According to the folks who run www.broadbandreports.com -- the most informative site I've found yet on this subject (and one which also took note of the relevance of Adlai Stevenson's famous quote) -- this is because "we lack a comprehensive national broadband strategy of any kind." Instead, we leave such decisions and initiatives to big corporations and utility companies, neither of whom the Dubya administration wants to offend.

Our actual national strategy, says broadbandreports.com, "consists of paying broadband lip service only during political campaigns, implementing flimsy policies aimed solely at protecting the revenues of the largest operators, then issuing reports that pat ourselves on the back for a job well done."

There is evidence of this. When it comes to broadband access, the minions of President George W. Bush, in a strategy that might actually work in Iraq, tend to declare victory, pull out and go home. Even the bureaucracy that is supposed to administer the universal provision of broadband for Americans is obscure: the National Telecommunications and Information Administration, part of the Department of Commerce.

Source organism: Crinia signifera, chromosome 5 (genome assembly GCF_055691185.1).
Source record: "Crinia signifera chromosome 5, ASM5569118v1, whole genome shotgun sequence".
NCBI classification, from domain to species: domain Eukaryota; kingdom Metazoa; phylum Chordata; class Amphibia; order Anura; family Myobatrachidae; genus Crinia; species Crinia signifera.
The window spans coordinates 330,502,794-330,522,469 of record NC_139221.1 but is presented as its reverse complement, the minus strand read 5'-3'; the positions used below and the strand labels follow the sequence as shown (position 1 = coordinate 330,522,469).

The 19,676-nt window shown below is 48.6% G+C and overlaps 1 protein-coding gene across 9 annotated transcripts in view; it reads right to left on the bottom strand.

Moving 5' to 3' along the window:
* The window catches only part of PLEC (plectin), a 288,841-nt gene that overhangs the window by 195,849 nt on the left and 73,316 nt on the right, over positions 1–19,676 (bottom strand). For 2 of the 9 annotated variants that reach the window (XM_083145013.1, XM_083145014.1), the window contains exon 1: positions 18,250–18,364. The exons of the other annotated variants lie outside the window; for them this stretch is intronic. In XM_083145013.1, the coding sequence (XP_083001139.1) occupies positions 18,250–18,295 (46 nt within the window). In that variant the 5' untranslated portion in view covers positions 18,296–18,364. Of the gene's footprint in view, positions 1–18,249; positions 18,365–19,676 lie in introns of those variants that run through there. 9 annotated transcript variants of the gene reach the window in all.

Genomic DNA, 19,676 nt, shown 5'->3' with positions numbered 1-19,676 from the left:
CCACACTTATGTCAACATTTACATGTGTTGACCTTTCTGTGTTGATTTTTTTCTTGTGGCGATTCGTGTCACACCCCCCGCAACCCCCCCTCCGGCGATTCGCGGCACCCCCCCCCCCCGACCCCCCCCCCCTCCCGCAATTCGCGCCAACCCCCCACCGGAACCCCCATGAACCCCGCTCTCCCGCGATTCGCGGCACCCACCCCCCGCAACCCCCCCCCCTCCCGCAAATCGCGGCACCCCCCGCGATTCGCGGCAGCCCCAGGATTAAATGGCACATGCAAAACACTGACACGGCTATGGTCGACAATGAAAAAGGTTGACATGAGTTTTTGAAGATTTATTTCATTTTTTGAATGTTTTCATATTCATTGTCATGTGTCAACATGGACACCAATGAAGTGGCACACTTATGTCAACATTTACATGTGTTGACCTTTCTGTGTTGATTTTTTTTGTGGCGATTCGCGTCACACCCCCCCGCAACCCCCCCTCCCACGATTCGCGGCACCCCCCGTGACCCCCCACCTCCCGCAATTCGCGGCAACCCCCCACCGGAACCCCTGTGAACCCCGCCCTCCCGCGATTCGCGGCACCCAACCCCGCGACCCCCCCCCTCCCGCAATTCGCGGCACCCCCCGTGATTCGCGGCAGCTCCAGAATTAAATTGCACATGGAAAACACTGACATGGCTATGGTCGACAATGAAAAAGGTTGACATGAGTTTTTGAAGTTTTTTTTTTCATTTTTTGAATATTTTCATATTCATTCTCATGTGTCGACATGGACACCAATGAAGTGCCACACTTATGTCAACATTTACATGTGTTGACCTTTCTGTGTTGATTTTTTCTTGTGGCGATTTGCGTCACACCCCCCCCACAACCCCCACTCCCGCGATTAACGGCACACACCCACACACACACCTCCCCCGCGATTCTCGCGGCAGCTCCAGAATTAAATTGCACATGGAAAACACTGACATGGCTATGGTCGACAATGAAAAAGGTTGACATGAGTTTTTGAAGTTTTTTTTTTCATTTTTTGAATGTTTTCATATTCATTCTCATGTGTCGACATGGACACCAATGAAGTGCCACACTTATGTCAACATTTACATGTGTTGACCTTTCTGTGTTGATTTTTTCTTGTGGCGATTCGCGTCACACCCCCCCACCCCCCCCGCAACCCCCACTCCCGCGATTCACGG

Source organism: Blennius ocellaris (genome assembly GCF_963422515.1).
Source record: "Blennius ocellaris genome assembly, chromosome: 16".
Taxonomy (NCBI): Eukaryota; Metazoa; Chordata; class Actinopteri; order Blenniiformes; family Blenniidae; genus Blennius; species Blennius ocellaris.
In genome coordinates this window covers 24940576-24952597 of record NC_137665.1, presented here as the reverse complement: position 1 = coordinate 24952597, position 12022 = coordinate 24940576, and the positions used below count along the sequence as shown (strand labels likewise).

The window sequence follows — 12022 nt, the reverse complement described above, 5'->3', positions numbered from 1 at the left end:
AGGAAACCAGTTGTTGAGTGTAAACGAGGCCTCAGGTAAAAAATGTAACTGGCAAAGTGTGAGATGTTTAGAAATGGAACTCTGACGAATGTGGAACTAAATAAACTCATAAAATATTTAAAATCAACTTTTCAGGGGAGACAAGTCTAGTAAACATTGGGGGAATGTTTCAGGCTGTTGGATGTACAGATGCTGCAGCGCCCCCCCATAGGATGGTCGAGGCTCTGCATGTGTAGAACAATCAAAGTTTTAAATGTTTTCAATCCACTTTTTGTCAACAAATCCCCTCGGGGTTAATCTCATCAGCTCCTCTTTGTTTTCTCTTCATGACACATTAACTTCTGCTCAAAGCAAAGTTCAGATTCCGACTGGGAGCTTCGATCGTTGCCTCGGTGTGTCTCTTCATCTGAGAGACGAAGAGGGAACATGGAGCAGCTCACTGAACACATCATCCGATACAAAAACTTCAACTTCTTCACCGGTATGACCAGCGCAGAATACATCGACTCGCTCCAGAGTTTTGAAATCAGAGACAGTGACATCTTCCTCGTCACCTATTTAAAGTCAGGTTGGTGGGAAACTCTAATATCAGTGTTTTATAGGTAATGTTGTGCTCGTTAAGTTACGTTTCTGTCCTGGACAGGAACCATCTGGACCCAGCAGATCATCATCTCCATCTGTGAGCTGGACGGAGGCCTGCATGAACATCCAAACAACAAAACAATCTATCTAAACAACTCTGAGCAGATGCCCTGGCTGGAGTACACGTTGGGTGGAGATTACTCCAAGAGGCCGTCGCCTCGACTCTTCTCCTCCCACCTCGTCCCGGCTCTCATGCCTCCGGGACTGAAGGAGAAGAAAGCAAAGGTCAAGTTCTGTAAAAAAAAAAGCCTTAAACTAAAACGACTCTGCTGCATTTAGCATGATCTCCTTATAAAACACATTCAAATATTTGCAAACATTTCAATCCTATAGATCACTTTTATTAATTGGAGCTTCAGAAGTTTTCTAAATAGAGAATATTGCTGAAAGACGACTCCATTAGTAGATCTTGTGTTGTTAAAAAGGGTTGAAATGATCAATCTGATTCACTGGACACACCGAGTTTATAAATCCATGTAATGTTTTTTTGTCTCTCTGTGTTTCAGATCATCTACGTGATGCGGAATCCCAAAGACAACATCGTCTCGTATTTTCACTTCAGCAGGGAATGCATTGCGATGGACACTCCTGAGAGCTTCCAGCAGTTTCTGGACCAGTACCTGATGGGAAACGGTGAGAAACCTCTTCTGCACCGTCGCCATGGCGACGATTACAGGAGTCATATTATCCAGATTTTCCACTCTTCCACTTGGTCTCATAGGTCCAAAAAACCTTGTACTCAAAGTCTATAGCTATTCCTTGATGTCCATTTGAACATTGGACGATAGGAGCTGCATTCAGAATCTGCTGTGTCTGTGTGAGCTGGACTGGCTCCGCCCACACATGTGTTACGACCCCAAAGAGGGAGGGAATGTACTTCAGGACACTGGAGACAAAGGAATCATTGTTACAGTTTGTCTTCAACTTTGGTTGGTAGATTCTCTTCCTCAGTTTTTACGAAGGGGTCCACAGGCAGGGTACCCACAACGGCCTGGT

At the end of 2007, Dubya's sidemen, rather than assess the dismal situation, simply issued a release that said Bush's goal "to achieve universal broadband" has now been met.

"Today's report shows the nation's broadband success story," burbled Commerce Secretary Carlos Gutierrez. "The broadband policies put in place by the president have created a competitive environment to foster innovation and provide effective technologies."

Dubya's people officially claimed broadband access is now available in 99 percent of the nation's zip codes -- a boast much disputed by competent apolitical researchers and just about anybody I could find who posted blogs or "total crap" comments following this dubious claim. If it is, it can only be afforded by wealthy users in many of them.

Dr. Denny's advice that news companies should urge Congress for government-assisted broadband access outside the big cities is certainly merited, and one that should be self-evident for publishers.

"It is unthinkable," wrote Wilkins, "for an industry that has its origins in defending its readers as their adversary to government to abandon those readers just because their location is geographically problematic. The public service mission of journalism ought to rule here. An industry engaged in journalism can't be allowed to leave people behind."